Wednesday, July 20, 2016

What is ‘Price to Book Value’?

After the “Price to Earnings” ratio, furthermost vital is the ‘Price to Book Value’ number, hereinafter christened ‘P2BV’, which measures the relationship between the market price and the book value of the share, as derived from the balance sheet.

Dividing the ‘Net Worth’ of the company by the total number of equity shares, this proportion is obtained, where net worth includes equity capital and all reserves. Otherwise, the amount of all liabilities owed to outsiders, other than shareholders, also labeled ‘Outside Liabilities’, can be deducted from total assets, to obtain the number.  Value of intangible assets attributable to goodwill or brand is deducted occasionally from the net worth, or excluded from the assets to achieve, ‘Adjusted Book Value’.

The recommended number for making prudent investment stands less than 1.5. From the investor’s perspective, smaller the resultant number, superior is the advantage. Often investors are able to buy shares of wonderful companies at a fraction less than one. 

XYZ Co. Ltd.’s balance sheet depicts as follows:

Fixed Assets
Current Assets
Intangible Assets


Equity Share Capital
Long Term Borrowings
Current Liabilities

Total number of Equity Shares of face value Rs.10 each
Market Price of Equity Share on National Stock Exchange

Gleaned from the above information, ‘Total Book Value’ is Rs.800,000 (equity share capital, Rs.100,000+reserves Rs.700,000), and ‘Total Adjusted Book Value’ is Rs.700,000 (total book value, Rs.800,000 – intangible assets, Rs.100,000).

‘Book Value Per Share’ is Rs.80 (total book value, 800,000 ÷ total number of equity shares, 10,000), and ‘Adjusted Book Value Per Share’ is Rs.70 (total adjusted book value, Rs.700,000 ÷ total number of equity shares, 10,000).

‘Price to Book Value’ is 2 (price, Rs.160 ÷ book value per share, Rs.80), and ‘Adjusted Price to Book Value’ is 2.29 (price, Rs.160 ÷ adjusted book value per share, Rs.70).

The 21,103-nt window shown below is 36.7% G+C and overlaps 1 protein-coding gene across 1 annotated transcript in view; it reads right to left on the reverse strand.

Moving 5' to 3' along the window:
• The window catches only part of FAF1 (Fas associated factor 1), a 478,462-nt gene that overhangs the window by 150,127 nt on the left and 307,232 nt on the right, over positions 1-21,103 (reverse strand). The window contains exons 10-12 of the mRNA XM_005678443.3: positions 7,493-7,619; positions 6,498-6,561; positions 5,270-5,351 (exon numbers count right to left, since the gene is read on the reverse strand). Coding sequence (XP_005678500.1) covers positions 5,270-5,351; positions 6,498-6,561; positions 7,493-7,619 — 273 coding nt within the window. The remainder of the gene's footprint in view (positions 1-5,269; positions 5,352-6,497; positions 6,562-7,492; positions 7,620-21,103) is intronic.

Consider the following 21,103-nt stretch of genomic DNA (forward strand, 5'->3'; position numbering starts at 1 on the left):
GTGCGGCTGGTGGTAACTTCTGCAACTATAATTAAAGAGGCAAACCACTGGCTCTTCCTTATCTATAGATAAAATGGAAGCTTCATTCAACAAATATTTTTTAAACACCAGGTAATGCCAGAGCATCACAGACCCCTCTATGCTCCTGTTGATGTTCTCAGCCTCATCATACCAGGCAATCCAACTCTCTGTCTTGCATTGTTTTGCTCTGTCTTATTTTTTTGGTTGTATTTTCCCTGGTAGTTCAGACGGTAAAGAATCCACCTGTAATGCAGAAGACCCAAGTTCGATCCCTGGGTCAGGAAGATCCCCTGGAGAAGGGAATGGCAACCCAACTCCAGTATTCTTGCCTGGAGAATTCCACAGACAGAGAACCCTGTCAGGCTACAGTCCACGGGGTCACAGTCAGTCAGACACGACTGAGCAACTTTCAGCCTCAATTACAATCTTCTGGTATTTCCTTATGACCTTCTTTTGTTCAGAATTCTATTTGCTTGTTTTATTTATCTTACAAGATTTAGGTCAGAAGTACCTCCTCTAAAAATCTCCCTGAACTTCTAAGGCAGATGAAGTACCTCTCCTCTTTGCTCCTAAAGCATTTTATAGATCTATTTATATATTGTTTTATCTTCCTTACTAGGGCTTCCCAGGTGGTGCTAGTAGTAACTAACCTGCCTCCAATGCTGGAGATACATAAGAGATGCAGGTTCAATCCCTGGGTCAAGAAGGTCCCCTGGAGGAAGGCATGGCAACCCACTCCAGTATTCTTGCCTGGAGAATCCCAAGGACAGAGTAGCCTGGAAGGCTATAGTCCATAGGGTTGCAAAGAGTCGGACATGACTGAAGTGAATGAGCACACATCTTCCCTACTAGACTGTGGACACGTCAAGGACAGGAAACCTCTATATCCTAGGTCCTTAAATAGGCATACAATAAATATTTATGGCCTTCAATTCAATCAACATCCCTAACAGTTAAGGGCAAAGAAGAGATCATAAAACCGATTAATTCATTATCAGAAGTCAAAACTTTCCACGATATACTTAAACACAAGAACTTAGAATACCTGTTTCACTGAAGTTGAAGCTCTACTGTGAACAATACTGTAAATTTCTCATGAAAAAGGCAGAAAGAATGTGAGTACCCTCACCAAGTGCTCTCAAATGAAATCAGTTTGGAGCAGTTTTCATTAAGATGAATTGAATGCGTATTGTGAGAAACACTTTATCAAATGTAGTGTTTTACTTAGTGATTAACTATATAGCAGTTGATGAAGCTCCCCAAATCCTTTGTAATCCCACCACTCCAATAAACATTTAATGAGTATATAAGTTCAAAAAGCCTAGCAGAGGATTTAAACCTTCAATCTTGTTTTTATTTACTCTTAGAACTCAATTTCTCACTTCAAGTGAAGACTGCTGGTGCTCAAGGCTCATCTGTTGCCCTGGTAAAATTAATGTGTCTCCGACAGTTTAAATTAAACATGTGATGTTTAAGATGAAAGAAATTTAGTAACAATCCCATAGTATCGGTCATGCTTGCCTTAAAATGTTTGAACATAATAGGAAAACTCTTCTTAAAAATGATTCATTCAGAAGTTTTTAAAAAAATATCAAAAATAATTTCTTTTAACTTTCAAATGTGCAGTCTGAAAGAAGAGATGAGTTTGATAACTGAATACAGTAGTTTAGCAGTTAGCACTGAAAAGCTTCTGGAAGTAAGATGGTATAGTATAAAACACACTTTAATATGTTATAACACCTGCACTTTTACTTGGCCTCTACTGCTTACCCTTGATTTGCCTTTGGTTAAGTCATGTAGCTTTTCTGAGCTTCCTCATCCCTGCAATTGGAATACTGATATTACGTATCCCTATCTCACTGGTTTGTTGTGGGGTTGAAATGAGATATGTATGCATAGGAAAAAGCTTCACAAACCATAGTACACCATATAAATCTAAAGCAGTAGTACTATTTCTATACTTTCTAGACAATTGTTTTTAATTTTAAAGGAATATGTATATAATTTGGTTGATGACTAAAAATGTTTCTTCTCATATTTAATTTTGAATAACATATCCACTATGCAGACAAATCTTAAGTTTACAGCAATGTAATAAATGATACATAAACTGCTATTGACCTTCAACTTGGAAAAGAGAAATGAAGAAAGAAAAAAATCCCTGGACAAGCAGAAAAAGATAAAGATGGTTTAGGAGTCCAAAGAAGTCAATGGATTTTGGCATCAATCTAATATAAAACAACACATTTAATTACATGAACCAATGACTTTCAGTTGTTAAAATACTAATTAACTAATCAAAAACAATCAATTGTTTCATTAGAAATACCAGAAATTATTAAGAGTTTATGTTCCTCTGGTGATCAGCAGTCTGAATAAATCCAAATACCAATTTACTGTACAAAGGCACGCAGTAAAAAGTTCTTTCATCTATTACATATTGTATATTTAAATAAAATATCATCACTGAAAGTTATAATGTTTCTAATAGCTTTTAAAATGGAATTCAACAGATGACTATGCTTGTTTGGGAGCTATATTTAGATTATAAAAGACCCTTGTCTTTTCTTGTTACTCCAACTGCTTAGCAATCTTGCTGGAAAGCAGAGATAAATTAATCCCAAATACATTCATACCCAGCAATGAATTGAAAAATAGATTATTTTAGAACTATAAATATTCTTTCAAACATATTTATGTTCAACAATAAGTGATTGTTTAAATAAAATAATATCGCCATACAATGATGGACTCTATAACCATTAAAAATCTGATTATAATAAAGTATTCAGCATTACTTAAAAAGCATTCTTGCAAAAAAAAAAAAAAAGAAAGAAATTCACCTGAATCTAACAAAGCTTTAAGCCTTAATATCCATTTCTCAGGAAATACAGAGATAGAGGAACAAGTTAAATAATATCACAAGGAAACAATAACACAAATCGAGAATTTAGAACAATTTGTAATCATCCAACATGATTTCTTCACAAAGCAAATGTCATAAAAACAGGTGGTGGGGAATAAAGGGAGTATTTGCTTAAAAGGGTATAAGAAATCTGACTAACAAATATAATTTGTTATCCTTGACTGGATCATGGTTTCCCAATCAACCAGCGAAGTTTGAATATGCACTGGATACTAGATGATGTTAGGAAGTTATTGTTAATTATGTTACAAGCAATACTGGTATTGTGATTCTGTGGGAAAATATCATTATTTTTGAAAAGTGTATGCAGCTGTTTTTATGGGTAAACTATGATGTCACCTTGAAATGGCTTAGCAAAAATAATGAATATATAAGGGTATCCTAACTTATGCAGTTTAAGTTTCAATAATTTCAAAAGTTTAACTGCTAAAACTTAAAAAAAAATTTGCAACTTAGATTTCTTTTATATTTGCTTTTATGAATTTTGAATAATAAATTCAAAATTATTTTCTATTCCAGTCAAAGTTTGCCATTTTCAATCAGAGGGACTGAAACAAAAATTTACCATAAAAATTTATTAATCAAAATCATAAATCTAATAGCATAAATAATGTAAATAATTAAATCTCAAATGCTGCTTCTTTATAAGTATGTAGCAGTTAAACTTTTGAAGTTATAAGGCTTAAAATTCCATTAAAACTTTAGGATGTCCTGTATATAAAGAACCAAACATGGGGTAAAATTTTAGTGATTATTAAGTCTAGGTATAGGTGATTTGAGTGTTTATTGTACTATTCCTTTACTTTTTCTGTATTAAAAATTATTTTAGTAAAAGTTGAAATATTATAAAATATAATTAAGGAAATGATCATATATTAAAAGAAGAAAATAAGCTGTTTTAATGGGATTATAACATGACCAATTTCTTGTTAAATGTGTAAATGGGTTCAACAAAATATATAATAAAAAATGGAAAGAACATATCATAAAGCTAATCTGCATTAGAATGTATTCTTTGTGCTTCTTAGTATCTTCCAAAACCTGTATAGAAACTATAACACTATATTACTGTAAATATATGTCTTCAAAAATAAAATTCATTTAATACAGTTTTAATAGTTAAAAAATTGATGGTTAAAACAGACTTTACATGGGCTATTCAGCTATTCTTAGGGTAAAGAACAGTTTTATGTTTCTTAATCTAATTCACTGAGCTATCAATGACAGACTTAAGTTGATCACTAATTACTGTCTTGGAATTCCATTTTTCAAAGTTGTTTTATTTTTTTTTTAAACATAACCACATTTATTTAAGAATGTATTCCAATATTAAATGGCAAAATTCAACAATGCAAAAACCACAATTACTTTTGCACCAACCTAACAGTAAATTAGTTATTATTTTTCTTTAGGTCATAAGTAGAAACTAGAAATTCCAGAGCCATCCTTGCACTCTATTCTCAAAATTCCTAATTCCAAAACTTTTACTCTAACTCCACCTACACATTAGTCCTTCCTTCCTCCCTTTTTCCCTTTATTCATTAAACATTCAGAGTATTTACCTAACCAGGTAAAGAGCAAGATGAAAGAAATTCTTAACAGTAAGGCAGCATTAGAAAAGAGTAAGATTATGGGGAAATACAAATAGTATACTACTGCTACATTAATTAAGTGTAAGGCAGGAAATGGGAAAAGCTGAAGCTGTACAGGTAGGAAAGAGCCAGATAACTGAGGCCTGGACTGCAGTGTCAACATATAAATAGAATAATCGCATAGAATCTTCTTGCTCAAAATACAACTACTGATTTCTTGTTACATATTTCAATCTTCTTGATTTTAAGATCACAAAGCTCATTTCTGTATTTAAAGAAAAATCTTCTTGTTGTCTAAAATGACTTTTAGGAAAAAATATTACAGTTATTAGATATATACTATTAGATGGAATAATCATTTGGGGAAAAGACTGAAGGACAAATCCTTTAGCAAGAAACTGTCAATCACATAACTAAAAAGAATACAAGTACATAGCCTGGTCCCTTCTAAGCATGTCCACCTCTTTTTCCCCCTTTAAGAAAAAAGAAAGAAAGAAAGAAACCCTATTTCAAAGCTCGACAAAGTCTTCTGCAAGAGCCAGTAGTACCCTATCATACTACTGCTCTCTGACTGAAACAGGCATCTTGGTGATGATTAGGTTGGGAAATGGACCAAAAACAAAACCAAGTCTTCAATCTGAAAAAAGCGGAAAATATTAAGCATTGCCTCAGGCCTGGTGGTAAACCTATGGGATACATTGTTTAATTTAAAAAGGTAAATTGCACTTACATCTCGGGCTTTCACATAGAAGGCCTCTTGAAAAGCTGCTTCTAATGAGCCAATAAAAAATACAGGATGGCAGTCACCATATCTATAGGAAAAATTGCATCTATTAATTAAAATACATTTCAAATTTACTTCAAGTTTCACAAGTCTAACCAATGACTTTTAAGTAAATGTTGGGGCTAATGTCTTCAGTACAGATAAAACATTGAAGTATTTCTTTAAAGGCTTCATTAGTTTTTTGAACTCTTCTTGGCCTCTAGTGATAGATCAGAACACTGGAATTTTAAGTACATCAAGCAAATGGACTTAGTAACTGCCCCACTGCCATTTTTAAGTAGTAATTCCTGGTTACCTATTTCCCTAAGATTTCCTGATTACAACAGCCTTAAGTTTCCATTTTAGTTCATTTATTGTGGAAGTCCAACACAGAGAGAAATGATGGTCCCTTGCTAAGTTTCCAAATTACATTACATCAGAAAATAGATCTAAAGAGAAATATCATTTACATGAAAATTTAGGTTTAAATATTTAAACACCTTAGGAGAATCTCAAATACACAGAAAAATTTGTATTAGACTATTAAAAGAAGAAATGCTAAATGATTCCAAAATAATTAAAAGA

According to accepted, value investing norms, the ‘P2BV’ of 2 or 2.29 stand high and not worth buying the share of XYZ Ltd., at the current market price of Rs.160, and advisable, to wait for the price to come down, unless extremely special reasons exist to buy at a higher price.

The closing price of the share of NMDC Ltd., an impressive company that extracts and sells iron ore, stood at Rs.94.30.  The scrip has a book value per share of Rs.81.38 and a ‘P2BV’ of 1.16.  On the other hand, Gillette India Ltd., another wonderful company, closed at Rs.4,702.50, has a book value per share of Rs.221.81 and a ‘P2BV’ of a monstrous 20.63, ten times above that of NMDC.

Under the circumstances, which share to buy? The question here is not concerning quality, both remain valuable, if not equally, nevertheless while NMDC is available at value for money price, Gillette is too expensive.

In the current market scenario, an investor is more likely to fare, healthy buying the shares of NMDC rather than those of Gillette, unless the latter extraordinarily flourishes in the Indian market and compensates the investor in an equally extraordinary fashion, which though not impossible, is farfetched. To conclude, it is safer and wiser to procure shares at ‘Price to Book Value’ of below 1.5, than otherwise.

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